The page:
Monday, December 19, 2011

December 2011 Newsletter

Stoltey's Bee Farm

December 2011 Newsletter

We are thrilled to bring you the very first edition of our newsletter! We've been in the bee business for quite a while around here, and we figure our customers might like to know a little more about where their honey comes from, and what day-to-day life is like on the farm. We love our work, and we think you'll find it as fascinating as we do. So read on, and get a little glimpse into the wild world of Stoltey's Bee Farm!

The Winter Hive
 Winter is a time for rest, even for the hardworking honey bee. Right now our bee colonies are entering a period of dormancy, during which they will form a tight cluster in order to stay warm. The queen will get some much needed rest and will stop laying eggs until it warms up. Since the queen will no longer be active, the drones, or male bees, are no longer needed and will be forced out of the hive by the rest of the female worker bees. Outside of the hive the drones will quickly die of exposure or starvation. It may sound a bit cruel to us, but their services are no longer needed, and the bees must carefully ration their stores of honey and pollen, which is often their only food in the winter.
Our job in the winter is to check on each hive to make sure that they are healthy, have enough honey to feed on until Spring, and that their boxes are able to provide sufficient protection from harsh winter weather. We are also in the process of moving many of our bees from locations in the North County down to a location in Nipomo, where it is often ten to twenty degrees warmer. There are also many eucalyptus trees in this location, which will hopefully be blooming soon and will provide the season's first nectar flow.

Busy as Bees
In between working with our bees, there are many other tasks that must be accomplished in the Winter to prepare for the busy Spring season. One such task is melting wax from old frames. This accomplishes two things: producing wax which we can make into foundation for new frames or sell, and sanitizing old frames so they are clean and ready for spring. Around here we consider ourselves a bit old-fashioned, and our wax melting process is definitely a reflection of that. Part of that process involves a 53 year old wax press which has unfortunately sprung a leak. Once we can get that welded back together, we will literally be spending weeks and weeks at the task of melting wax, which is a hot, messy, dangerous job. We hope to have a blog post up soon with pictures and details of our process. If things go well we may even have some candles to sell at market. This Spring we are planning on building a solar wax melter, to harness the power of the sun to do our dirty work!
Other winter tasks include cleaning out the barn, repairing bee boxes, fixing fences and other equipment, and generally getting the farm cleaned up and organized. We should have some new additions to our farm as well, such as a few litters of baby bunnies as well as some baby goats, which could be here as soon as February!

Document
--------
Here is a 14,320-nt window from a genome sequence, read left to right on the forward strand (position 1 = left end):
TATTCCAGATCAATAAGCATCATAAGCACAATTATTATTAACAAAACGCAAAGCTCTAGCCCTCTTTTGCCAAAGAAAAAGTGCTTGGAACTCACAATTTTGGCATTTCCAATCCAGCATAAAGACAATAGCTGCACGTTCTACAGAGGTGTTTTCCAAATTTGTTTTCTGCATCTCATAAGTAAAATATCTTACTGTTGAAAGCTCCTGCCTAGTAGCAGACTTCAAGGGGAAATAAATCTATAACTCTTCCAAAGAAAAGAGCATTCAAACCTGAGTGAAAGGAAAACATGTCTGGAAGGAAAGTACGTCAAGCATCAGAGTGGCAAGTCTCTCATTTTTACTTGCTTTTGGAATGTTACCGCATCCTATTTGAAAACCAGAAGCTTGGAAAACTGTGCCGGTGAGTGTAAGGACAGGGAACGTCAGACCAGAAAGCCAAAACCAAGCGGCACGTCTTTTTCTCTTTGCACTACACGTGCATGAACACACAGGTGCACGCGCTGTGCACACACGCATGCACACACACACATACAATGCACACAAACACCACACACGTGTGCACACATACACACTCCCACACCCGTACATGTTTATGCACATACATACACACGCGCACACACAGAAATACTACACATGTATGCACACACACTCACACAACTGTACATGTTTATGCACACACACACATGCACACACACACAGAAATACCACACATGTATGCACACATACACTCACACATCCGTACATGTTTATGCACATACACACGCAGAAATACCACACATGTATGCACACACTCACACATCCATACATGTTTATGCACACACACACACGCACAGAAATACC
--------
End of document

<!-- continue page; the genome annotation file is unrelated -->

A note on the downtown SLO “Farmers Market”
Many of you have probably seen us at the downtown SLO Farmers Market on Thursday evenings for years and years, and we appreciate your business and loyal support. Unfortunately the city just passed some regulations which almost caused us to have to drop out of the market altogether, a fate which some other small farms have already resigned to. That market in particular has become a large financial burden to the smaller farms, whereas it used to be an excellent opportunity. Due to the new regulations, we can no longer have hired help at the market, so Paul himself will be making the journey alone or with his wife Jean. Paul has been raising bees for 53 years, and with decades of hard labor and age comes the inevitable slowing down, so we appreciate your patience and continued support.

Oh Honey...
We will continue to bring the ever popular orange blossom honey to markets as long as our supplies last. In addition, the near future will bring some Mountain Floral as well as a blend of Sage and Buckwheat. Don't forget honey makes a wonderful gift during the holiday season!

Bee Facts:Did you know that one honey bee will only produce about 1/12 of a teaspoon of honey in it's lifetime, and only 1/80 teaspoon of wax? However, an entire colony can produce up to 200lbs of honey annually!

Recipe: Vegetables with Spicy Honey Peanut Sauce
½ cup honey, ¼ cup peanut butter, 2 Tbs. soy sauce, 1 Tbs. chopped cilantro, 1/8 tsp. red pepper flakes, 4C broccoli florets, 4C sliced carrots, 4C snow peas, 6C cooked rice or quinoa

Combine honey, peanut butter, soy sauce, cilantro and red pepper in small bowl; mix well and set aside. Steam veggies until slightly tender and drain well. Toss steamed veggies with sauce in large bowl and serve immediately over rice or quinoa!

Finally we would like to say Merry Christmas 
and Happy New Year!

And  please check out our facebook page! If you like us, then “like” us!

Wednesday, November 9, 2011

Honey Facts #1

All natural raw honey will solidify with temperature differences spanning from high to low. If you place honey in a window sill, in sunlight, this will help keep it liquefied.  Inside the bee cluster of the hive, the temperature is approximately 94 degrees. Honey never spoils! Once honey is crystallized, take a pan of  water and bring it almost to a boil. Take the pan off the heat, and place the jar of honey in the hot water. Repeat as necessary, until honey is fully liquefied. Please do not microwave your honey! This will in effect pasteurize it, taking away all of the raw, natural vitamins, minerals, enzymes etc. The beneficial properties of honey are destroyed at temperatures above 120 degrees.